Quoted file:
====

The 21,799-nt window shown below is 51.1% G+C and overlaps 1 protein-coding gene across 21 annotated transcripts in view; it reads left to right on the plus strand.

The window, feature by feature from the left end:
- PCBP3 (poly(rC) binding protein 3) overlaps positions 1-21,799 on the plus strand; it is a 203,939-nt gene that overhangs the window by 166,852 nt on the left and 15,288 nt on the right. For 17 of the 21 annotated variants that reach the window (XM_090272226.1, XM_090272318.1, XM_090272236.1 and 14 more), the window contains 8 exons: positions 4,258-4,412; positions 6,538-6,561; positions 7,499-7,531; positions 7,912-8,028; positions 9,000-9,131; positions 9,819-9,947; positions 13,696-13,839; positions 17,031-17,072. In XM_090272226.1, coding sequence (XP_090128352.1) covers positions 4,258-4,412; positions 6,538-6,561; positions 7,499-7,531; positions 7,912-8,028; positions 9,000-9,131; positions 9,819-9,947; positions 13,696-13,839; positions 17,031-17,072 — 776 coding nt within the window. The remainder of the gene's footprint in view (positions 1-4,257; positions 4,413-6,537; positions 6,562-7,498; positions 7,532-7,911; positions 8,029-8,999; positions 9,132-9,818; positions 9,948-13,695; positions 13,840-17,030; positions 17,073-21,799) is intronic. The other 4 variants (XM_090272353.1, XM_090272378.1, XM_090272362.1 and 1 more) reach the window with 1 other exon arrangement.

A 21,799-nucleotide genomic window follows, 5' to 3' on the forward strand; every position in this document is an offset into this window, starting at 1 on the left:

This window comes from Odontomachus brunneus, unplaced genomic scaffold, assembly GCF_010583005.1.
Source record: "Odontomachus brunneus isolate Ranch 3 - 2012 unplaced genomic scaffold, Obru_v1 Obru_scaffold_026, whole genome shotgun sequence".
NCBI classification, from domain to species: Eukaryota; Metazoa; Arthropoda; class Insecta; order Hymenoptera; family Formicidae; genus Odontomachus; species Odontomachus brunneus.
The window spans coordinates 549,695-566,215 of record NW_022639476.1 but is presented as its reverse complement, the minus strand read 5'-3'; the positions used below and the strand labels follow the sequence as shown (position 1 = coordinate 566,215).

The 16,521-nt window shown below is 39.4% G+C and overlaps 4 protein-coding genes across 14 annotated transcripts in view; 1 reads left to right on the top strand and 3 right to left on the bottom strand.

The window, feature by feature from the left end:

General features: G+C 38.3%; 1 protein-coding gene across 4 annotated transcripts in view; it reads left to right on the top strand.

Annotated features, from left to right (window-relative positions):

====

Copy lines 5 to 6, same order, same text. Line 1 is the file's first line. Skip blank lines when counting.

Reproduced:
This window comes from Odontomachus brunneus, unplaced genomic scaffold, assembly GCF_010583005.1.
Source record: "Odontomachus brunneus isolate Ranch 3 - 2012 unplaced genomic scaffold, Obru_v1 Obru_scaffold_026, whole genome shotgun sequence".